K.S.S.B = Kagy’s Superior Stomach Bitters – Ottawa, Illinois
15 November 2014 (R•070515)
You know, I like bitters bottles. Collecting them, tracking them, researching, buying, selling, trading, winning, recording, photographing, writing, blogging etc. Kinda hooked. It has gotten to the point that it fills my life and consumes my time. When I am not thinking or doing something involving bitters, I get that “caged-in feel”. Like a bird in a cage, or one of my many dogs needing a run, I get restless. Imagine my surprise to be released from this caged-in feeling when I received this e-mail and related bottle pictures from Tim Henson in Missouri:
“I picked up this very rare Kagy’s Superior Stomach Bitters that is from Ottawa, Illinois. A pretty tough dude. A friend of mine was talking to Ken Farnsworth who put out the Illinois book (Bottled in Illinois: Embossed Bottles and Bottled Products of Early Illinois Merchants from Chicago to Cairo, 1840-1880 by Kenneth B. Farnsworth and John A. Walthall) and he told him that he only knew of one other himself. You just never know what might show up…..”
The Carlyn Ring and W.C. Ham listing in Bitters Bottles is as follows:
K3 KAGY’S SUPERIOR STOMACH BITTERS
KAGY’S / SUPERIOR / STOMACH BITTERS // f // f // f //
9 1/2 x 3 x 2 3/8 (7 1/4) 3/8
Square, Amber, LTC, Applied mouth, Very rare (should be extremely rare)
Dug in Earlville, Illinois
Aaron Albert Kagy
The newspaper advertisement below, from the The Ottawa Free Trader, on 9 December 1871, lays it out for the K. S. S. B. – Kagy’s Superior Stomach Bitters. The notice says the product was put out by A. A. Kagy, Sole Manufacturer, Ottawa, Illinois.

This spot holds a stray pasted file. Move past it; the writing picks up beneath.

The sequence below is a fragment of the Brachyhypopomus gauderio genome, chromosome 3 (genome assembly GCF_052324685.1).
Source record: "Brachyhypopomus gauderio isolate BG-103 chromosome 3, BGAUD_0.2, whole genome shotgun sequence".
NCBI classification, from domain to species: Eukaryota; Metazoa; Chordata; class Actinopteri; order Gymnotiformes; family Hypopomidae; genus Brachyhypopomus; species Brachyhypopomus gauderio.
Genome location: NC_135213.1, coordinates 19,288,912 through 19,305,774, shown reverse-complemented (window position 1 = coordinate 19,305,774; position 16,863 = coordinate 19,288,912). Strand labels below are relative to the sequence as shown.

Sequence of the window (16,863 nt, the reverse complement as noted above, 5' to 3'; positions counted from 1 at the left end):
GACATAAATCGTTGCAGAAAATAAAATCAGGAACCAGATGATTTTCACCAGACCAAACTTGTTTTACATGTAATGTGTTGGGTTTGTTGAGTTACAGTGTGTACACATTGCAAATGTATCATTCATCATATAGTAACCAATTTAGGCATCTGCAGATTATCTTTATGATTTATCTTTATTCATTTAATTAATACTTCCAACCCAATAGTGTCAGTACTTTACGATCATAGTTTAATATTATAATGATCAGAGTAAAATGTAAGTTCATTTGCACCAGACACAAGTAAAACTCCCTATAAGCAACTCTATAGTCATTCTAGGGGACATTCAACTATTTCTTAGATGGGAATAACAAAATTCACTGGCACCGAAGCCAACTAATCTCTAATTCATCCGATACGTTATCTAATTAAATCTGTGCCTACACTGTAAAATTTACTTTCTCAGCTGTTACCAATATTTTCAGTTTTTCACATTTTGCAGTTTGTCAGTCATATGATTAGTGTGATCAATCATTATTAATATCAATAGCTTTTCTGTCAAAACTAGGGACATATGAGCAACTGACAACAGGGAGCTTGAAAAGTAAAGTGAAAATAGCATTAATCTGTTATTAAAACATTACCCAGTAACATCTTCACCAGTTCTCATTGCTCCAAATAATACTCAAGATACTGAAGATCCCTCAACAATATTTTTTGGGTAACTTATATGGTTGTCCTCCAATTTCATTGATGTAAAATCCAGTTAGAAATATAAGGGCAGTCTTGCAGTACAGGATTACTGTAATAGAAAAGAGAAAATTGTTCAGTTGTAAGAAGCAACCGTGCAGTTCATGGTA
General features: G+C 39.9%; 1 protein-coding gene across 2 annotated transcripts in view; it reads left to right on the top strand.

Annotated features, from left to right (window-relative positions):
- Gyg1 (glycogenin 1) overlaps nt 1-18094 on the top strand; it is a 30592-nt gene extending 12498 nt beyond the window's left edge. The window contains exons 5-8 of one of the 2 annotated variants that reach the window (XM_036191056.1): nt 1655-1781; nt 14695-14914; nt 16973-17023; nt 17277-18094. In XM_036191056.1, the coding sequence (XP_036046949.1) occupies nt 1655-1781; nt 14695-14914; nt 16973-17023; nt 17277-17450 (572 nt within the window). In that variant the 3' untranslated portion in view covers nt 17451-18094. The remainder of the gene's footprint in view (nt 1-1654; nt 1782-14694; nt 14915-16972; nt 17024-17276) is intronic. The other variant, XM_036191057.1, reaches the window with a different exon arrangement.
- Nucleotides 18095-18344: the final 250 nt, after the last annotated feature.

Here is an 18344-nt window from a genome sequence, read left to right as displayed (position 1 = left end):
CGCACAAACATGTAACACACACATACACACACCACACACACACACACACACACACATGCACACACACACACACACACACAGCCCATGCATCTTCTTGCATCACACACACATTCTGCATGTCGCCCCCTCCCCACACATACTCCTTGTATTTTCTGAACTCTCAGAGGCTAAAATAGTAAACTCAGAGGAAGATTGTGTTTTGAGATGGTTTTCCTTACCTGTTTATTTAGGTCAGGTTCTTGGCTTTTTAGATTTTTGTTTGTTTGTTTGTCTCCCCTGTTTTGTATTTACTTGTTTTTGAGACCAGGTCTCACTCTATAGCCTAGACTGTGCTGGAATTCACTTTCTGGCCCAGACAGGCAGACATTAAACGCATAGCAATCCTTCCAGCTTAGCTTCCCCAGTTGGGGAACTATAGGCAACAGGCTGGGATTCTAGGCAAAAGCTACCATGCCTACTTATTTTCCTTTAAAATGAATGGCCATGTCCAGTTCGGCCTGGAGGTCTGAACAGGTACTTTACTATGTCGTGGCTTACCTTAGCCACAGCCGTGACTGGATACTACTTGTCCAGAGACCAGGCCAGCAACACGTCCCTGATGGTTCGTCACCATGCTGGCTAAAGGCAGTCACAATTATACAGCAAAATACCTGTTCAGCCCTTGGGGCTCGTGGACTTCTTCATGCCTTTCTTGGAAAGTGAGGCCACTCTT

This would be Aaron Albert Kagy. Kagy’s Superior Stomach Bitters was a short-run bitters product that had its roots from a great Swiss family that came to America and settled in the Shenndoah Valley in Virginia. To understand this family, you must read a Kagy passage from The Pioneer Period and Pioneer People of Fairfield County, Ohio by C.M.L. Wiseman.
THE KAGY’S OF FAIRFIELD COUNTY
The Shenndoah Valley, of Virginia, was settled largely by Pennsylvania people, both English and German speaking people. They emigrated from Berks, Lancaster and York Counties, Pennsylvania. There were Mennonites, Dunkers and Primitive Baptists among-them. From the year 1806 to 1840, in almost every year many families came from that valley to Fairfield County. Samuel and Reverend John Wiseman, Abraham Winters, the Millers, Murphys, Ashbrooks, Beerys, Freeds and hundreds of other families all came from that splendid valley.
Of the many families referred to, none were larger or more highly respected than the Kagys. They were a hardy race, descended from hardy Swiss ancestors. But few of this large family now reside in Fairfield, for as the children grew to years of maturity, they married and either moved north to Seneca and Hancock Counties or to Marion, Cumberland and Effingham Counties, Illinois. This family produced many men of considerable prominence and ability, farmers, lawyers, doctors, ministers, teachers and merchants.
Honorable John Seitz, of Seneca County, was the son of Lewis Seitz, whose wife was a Kagy.
Rudolph Kagy, a native of Switzerland, came first to Pennsylvania. From there he moved to the valley of Virginia, and lie was the founder of the family that came to the county in 1833 and settled in Rushcreek.
Christian Kagy, son of Rudolph, the second, was born September 14, 1771, in Pennsylvania, and went to Virginia in 1781. He was married to Mary Bibler in 1796; they were the parents of ten children. He moved to Fairfield County in 1818 and died September 3, 1831.
Lewis B. Kagy once lived on the Goldthwait farm in Walnut township, and was the oldest son. He was born January 15, 1798. On October 9, 1823, he married Francina Ashbrook. He died May 12, 1872, in Illinois; his wife lived to be 93 years of age and died in Illinois, April 2y, 1897. They were the parents of seven children.